This investigator character is then chosen to present her at a press conference, where Starkweather is present, and from now on this investigator is often given the task of giving short tid bits to the reporters. The news is released to the press in time for the evening papers.

(See newspaper clippings for more information)

September 5, 1933
The day begins with one of the investigator characters receving a crackpot letter (see A threatening note).

The investigators are still being haressed by the press. The pilot character is finishing up with the testing of the airplanes.

September 6, 1933
Opening their paper at breakfeast they learn the shocking news that Captain Douglas has been found dead (see Famed Sea Captained Murdered). Starkweather and Moore cannot be found. The press is worse then ever before.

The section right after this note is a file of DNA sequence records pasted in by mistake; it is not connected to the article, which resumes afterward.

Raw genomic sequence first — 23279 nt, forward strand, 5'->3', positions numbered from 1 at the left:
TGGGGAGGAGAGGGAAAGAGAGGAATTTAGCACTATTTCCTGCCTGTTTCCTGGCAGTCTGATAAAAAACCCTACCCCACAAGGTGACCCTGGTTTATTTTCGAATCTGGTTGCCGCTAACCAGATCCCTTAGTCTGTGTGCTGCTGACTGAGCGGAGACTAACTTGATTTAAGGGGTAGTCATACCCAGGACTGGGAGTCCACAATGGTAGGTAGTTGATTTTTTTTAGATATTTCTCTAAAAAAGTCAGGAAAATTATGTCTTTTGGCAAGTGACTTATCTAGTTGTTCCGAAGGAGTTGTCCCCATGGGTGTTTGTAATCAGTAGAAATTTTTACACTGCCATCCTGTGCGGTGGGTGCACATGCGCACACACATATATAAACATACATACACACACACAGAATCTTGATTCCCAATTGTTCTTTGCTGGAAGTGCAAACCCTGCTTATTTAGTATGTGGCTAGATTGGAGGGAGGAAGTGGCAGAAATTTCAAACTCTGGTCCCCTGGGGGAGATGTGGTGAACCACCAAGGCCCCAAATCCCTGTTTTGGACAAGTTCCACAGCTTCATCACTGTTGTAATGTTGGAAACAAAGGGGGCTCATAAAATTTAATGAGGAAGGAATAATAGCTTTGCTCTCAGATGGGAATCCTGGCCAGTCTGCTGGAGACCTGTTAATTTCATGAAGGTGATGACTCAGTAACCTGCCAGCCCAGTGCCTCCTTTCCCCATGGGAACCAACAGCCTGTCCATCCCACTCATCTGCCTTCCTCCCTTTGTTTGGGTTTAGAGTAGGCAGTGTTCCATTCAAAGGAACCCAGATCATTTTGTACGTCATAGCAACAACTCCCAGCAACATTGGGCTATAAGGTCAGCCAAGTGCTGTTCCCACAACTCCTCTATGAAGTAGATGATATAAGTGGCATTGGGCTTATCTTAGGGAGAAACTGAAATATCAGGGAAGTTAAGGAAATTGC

The investigators are interviewed by the lead detective, detective Hansen, who is most interested in the one that drove him to the hotel. He learns nothing usefull from them, from him they learn that the Captain still had his money when hauled from the water, so robery appears not to have been the motive. A vague description of a large framed man, probably strong, in a hat and overcoat running from the scene is all they have. Douglas’ brother has been notified.

In order to protect the expedition and seen as a matter of honor, the investigators decide to look into the Captains death. After all they were responsible for looking after the man.

At the Westbury Hotel they find that the deceased Captains room is under lock and key, guarded by a policeofficer. It has not yet been searched. The clerk at the hotel, for a small compensation gives them the following information: